2018-01-03 00:00:00 Tax Professional English Learn how asking the right questions can reveal client eligibility for tax credits such as the Home Accessibility Tax Credit. https://quickbooks.intuit.com/ca/resources/ca_qrc/uploads/2018/01/Accountant-holding-laptop-discusses-qualifications-for-home-accessibility-tax-credit.jpg https://quickbooks.intuit.com/ca/resources/pro-taxes/home-accessibility-tax-credit-qualifications/ Who Qualifies for the Home Accessibility Tax Credit?

Who Qualifies for the Home Accessibility Tax Credit?

3 min read

Even though the Home Accessibility Tax Credit (HATC) went into effect in 2016, many taxpayers don’t know about it or remain unsure as to whether they qualify. As an accounting professional, it’s wise to ask your clients questions to tip you off to a potential tax credit, such as whether any mobility-impaired residents live in their home or if it’s had qualifying alterations. If your clients don’t know about the HATC and you don’t ask the right questions, they could end up missing out on this valuable tax credit from the Canada Revenue Agency (CRA).

What Is the Home Accessibility Tax Credit?

The CRA lets taxpayers deduct the HATC as a nonrefundable tax credit from the amount of taxes they owe if they made additions, alterations, or renovations to make their home more accessible to a disabled person or a senior citizen. Ramps are a common example of a modification that makes the home accessible for a relative in a wheelchair. Qualified individuals may deduct up to $10,000 for the HATC credit.

Who Qualifies for the Home Accessibility Tax Credit?

The HATC is available to qualifying and eligible individuals who make specific modifications to their homes. Qualifying individuals are either:

Eligible individuals include:

  • Spouses or common-law partners of qualifying individuals
  • Caregivers who claim the qualifying individual as an eligible dependent

Imagine that your client spends $5,000 on a stair lift for his live-in elderly mother so that she can safely navigate his home. If your client can claim his mother as a dependent, he can also claim the cost of the stair lift.

What Counts as a Qualified Dwelling for HATC Purposes?

The CRA considers eligible dwellings to be homes located in Canada that are either:

  • Owned, jointly or otherwise, by the qualifying individual and ordinarily inhabited by the qualifying individual
  • Owned, jointly or otherwise, by the eligible individual and ordinarily inhabited by the eligible and qualifying individuals

But an exception exists to the second condition: if qualifying individuals own or ordinarily inhabit a different house throughout the year, otherwise-eligible individuals become ineligible for the HATC credit.

What Expenses Qualify for the HATC?

In general, the CRA considers qualifying expenses to be those that permanently alter the residence to make it safer or easier to access by a disabled individual. Examples of qualifying expenses include costs incurred for:

  • Ramps
  • Grab rails and grab bars
  • Installation of walk-in or wheel-in tubs and showers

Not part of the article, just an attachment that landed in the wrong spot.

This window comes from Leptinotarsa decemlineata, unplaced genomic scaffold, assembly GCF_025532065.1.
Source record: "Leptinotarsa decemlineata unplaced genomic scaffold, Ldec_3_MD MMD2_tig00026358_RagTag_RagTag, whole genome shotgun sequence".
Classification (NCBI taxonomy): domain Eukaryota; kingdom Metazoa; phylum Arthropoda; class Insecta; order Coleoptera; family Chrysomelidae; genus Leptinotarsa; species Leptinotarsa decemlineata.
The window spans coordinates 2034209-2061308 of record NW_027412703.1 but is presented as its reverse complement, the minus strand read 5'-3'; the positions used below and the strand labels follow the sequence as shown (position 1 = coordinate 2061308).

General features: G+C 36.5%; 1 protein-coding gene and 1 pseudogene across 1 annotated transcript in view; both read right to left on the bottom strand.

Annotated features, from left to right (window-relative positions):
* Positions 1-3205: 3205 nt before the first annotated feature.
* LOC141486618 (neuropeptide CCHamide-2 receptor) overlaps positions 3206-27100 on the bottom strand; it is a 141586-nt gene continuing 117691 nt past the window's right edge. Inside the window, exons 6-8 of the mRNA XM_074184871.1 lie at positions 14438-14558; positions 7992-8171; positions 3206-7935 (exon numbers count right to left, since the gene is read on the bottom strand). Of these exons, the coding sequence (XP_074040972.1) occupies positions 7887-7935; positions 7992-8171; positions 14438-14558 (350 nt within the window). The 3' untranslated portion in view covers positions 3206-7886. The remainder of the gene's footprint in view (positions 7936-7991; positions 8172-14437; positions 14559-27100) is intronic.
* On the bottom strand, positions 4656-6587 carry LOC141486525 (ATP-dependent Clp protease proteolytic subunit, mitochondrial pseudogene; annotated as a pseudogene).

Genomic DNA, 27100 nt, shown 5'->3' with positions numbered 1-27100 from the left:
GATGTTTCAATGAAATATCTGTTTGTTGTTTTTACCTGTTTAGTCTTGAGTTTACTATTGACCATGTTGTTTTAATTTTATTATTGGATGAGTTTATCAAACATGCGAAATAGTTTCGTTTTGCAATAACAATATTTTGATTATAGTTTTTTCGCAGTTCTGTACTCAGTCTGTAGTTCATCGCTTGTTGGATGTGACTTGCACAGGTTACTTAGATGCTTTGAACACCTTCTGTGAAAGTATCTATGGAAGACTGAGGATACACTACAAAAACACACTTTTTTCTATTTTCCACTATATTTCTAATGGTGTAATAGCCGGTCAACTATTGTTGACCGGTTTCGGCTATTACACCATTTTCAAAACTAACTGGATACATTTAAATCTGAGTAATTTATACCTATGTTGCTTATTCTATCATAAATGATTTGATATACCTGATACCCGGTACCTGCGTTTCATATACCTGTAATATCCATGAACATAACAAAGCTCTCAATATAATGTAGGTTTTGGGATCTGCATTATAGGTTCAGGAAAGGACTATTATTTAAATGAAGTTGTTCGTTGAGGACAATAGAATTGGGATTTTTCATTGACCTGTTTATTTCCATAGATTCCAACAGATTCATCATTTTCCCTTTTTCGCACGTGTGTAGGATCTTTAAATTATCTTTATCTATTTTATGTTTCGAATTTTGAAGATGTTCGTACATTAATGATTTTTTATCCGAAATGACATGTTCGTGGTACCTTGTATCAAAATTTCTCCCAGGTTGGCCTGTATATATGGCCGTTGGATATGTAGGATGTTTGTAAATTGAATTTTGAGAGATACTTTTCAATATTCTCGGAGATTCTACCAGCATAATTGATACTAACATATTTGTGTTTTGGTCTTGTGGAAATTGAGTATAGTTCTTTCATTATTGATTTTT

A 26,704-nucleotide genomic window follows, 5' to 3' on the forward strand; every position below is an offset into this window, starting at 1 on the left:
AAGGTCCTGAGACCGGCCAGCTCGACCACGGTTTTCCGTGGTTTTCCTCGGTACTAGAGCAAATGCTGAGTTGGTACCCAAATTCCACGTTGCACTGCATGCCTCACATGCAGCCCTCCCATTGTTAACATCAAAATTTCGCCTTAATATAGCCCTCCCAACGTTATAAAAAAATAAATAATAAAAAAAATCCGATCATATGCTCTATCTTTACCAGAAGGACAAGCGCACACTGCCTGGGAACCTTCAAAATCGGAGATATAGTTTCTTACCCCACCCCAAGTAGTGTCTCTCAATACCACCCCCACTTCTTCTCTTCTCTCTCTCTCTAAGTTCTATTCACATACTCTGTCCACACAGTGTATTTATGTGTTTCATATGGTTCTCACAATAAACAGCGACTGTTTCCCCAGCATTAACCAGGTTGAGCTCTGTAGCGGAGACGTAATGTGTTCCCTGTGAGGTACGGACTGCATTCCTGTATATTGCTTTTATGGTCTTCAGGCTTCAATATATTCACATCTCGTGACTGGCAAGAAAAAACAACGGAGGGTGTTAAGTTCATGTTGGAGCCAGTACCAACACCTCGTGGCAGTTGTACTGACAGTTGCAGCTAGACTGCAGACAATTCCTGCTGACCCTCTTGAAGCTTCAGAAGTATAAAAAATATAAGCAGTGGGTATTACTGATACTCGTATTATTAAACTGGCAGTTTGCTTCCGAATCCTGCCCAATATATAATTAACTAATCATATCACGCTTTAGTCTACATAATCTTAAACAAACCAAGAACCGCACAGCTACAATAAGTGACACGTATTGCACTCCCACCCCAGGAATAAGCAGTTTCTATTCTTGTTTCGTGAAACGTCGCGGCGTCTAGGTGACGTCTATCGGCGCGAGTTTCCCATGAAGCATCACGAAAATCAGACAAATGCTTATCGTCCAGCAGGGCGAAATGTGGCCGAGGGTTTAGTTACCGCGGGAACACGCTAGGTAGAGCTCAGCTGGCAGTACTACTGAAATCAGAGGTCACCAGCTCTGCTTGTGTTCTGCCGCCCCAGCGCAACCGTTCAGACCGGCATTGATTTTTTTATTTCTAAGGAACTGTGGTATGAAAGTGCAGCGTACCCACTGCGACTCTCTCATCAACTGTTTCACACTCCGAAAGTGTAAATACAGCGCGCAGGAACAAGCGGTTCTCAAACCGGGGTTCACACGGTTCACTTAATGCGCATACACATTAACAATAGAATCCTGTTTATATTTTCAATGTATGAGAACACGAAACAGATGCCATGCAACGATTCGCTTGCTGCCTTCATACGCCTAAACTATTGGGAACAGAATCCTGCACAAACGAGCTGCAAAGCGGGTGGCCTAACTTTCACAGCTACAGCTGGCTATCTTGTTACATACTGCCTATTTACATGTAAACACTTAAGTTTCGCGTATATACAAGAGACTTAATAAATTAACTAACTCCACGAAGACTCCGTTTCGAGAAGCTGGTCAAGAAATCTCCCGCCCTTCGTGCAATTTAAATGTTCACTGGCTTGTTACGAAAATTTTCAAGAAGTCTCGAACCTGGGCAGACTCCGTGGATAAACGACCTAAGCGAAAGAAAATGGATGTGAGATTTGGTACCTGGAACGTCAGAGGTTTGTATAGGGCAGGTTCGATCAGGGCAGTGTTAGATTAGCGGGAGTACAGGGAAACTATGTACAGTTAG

• Widening doorways for wheelchair access
  • Lowering countertops and cabinets for the disabled person to use

Keep in mind that the CRA doesn’t allow deductions for all expenditures that improve safety and accessibility under this credit. Ineligible expenses include:

  • Home appliances or home entertainment devices
  • Housekeeping costs
  • General maintenance costs
  • Security monitoring, gardening, outdoor maintenance, or similar services

The CRA also excludes expenditures made simply to increase the value of the property, or for the purpose of gaining or producing income. If you’re unsure as to whether you or your clients have qualified expenses, the agency has a page devoted to frequently asked questions about the HATC that explains covered expenses in greater detail.

Filing for the HATC

To claim the HATC, simply complete and return Schedule 12 – Home Accessibility Tax Credit, and be sure to include the dates and nature of the work along with the name and GST/HST number of the contractor or tradesman who performed it. Advise your clients that they don’t need to attach receipts for the work they claim to their tax return, but should keep them for up to three years in case the CRA audits your client or wants to review their documentation. If your client performed the work themselves, they can claim the cost of supplies but not the labour.

When you’re dealing with your accounting firm’s clients, you can often end up saving them money by asking the right questions. Going above and beyond like this not only keeps your clients happy, it also encourages them to refer your business to their friends and family. With that in mind, be on the lookout for credits and deductions that your clients might miss, and ensure you question them about their expenses so they can save as much money as possible. Accelerate your year-end adjustment process and start saving time on corporate returns with QuickBooks Online Accountant. Sign up for free.

Information may be abridged and therefore incomplete. This document/information does not constitute, and should not be considered a substitute for, legal or financial advice. Each financial situation is different, the advice provided is intended to be general. Please contact your financial or legal advisors for information specific to your situation.

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